Working from her new studio in Columbia, Missouri, Glasgow currently has work on view in a group show at Blue Rain Gallery, Santa Fe, and will participate in Habatat Galleries’ 50th Anniversary Exhibition, opening September 17, 2021, while working towards securing a solo museum show in the future.

 

Aug 6, 2021

Remembering Benjamin Moore: Heart of the Seattle Glassmaking Scene 

Seattle glass art legend Benjamin Moore died on June 25, 2021. He was 69. His passing has been a shock to the glass community — both locally and beyond — evidenced by outpourings of sadness from such institutions as the American Craft CouncilUrbanGlassTacoma Art Museum and Pilchuck Glass School, where Olympia-born Moore took a class in 1974 (a college graduation gift from his parents).

A seminal figure in establishing Seattle as a contemporary glass center, Moore provided his studio and top-notch glassblowing team to make the work of the world’s finest artists and designers. The groundbreaking art produced on King Street at Benjamin Moore, Inc. (BMI) contributed both to the glass arts and the art world at large. But the true gift of art making within this supportive community is the camaraderie and lifelong friendships born out of such a unique creative environment. This is the lifeblood of the Seattle glass experience.

Said Moore, in our 2013 conversation: “The one thing I learned from Dale (Chihuly) that made a profound impact on me and has always been a part of my career is the joy of working with others. The camaraderie of our community here, working with one another and supporting each other, is huge. Dante Marioni and Preston Singletary both came to work for me out of high school, and when I look at their careers now, I’m the proudest guy in the world.”

Moore served as Chihuly’s primary gaffer from 1975 to 1982 and was the first educational coordinator at Pilchuck Glass School in Stanwood, Washington, beginning in 1977. Following graduate studies with Chihuly at the Rhode Island School of Design (RISD), Moore went to work at the Venini Glass Factory in Murano, Italy. In 1978 he brought the Italians to Pilchuck for the first time to demonstrate time-honored techniques rarely seen by US artists. For the Americans, this exposure resulted in a dramatic increase in the sophistication of works produced and further entrenched the value and process of working glass as a team.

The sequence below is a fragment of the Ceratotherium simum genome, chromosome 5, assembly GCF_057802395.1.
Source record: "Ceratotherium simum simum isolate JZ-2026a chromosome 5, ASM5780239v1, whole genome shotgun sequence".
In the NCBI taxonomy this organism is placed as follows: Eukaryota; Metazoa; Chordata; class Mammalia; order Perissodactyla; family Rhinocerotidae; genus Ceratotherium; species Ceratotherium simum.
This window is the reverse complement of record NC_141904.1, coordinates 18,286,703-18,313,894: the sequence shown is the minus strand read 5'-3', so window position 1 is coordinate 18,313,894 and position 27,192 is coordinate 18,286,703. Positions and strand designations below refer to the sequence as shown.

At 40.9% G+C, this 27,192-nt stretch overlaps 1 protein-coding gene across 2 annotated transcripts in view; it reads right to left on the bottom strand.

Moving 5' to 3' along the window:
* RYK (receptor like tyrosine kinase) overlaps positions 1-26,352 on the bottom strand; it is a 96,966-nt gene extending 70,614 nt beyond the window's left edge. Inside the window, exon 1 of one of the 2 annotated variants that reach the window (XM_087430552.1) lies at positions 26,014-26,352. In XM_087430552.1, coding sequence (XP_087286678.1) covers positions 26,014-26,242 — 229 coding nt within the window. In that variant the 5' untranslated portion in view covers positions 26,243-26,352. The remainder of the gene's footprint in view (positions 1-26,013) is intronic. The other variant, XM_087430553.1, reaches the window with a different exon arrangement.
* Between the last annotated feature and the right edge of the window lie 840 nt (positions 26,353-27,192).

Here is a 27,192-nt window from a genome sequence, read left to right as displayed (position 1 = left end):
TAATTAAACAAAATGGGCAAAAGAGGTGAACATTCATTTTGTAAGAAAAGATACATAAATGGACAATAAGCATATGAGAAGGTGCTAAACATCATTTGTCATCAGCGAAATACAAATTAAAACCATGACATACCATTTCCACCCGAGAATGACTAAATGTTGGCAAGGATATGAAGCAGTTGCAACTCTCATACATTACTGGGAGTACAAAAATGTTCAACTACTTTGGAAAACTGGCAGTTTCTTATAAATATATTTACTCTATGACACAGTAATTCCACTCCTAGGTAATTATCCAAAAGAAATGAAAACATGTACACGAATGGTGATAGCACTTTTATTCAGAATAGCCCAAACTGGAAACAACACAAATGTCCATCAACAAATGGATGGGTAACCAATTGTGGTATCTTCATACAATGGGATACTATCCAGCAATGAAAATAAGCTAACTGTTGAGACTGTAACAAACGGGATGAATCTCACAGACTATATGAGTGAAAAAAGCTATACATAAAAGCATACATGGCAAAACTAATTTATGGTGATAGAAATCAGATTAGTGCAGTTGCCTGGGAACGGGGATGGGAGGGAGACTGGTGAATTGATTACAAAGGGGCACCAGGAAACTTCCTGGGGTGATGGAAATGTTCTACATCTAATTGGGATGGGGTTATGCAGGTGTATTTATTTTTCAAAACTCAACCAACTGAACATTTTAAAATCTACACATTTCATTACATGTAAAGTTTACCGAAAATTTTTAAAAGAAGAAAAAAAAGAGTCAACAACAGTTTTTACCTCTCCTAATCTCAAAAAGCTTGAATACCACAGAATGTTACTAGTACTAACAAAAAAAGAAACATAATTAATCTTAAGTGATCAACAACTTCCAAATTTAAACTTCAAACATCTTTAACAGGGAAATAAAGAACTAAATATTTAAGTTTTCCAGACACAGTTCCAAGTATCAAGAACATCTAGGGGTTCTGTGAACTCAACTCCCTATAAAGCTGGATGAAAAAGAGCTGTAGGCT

Though Moore dedicated much of his career to making Chihuly’s work, their aesthetic approach to glass, form, and color could not be more different. In his own work, Moore reveals a Modernist sensibility reflected in pure geometric forms and simple colors. Translucent, a solo exhibition held at the Museum of Glass, Tacoma, Washington, from February 2012 though October 2013, presented a selection of his masterpieces that simultaneously evoke aspects of historical tradition and the refinement of a unique contemporary aesthetic.

Inspired by Scandinavian ceramics of the 1950s, ‘60s and ‘70s, Moore’s objects in glass possess a timelessness achieved by the artist’s focus on color, shape, and proportion. By altering the way light interacts with the work through opacity, translucency, and transparency, he created different impressions for each series of his work. The fundamental concern and focus of his own work was to achieve simplicity, balance, and clarity of form.

He said: “If you think of trying to blow something off hand on the round, historically almost everything had already been done. To come up with something fresh and totally new with those parameters was almost impossible.” 

Almost. Moore’s The Interior Fold Series (1975) incorporates the technique of folding the transparent glass onto itself. The ancient Romans used this technique as a utilitarian detail in the vessel form, giving the piece added thickness. “I use this folding technique as a design or aesthetic element. In this series, I combine this folding technique with a horizontal plane of glass, which is spun out from the fold. The spiral wrap on the horizontal plane emphasizes the circular form.” 

Moore’s Palla Series (1983) was developed and based on the simple spherical form “palla” – the Italian word for ball. In this series, the sphere functions as the foot of the form as well as the focal point. “I use contrasting opaque colors to draw attention to the contrasting geometric elements. These forms are created generally in pairs, accentuating the horizontal and vertical lines. However, the bowl does stand strongly on its own.”

In the Exterior Fold Series (1978), Moore uses a similar technique to that of the Interior Fold Series. The difference being the exterior fold creates a hollow ring on the outside of the piece. This fold is used as the breaking point between the concave curve and the convex curve in the blown form. These pieces are generally displayed in groupings, and the translucent colors vary from subtle to bold.

This podcast was created from an interview with Moore recorded in 2013 and retrieved from the ToYG archives.

From Team Pilchuck

Moore was a visionary artist, an inspiring mentor, and a once-in-a-lifetime friend. Many of you knew and loved him, and many more of you have been touched by the steadfast and collaborative leadership he brought to our community over the past 50 years.

We are all deeply saddened by Benny’s recent passing, and we know how eager you are to show your care and support for Benny’s beloved wife Debora, their daughter Jasmyn, and the rest of their family.

Friends of the Moores have set up a GoFundMe page to honor Benny’s memory and assist Debora in this sad and difficult time. We want to share it with you now—if you are able, please consider contributing. Gifts of any amount are much appreciated as the family grieves and works to honor Benny’s incredible legacy.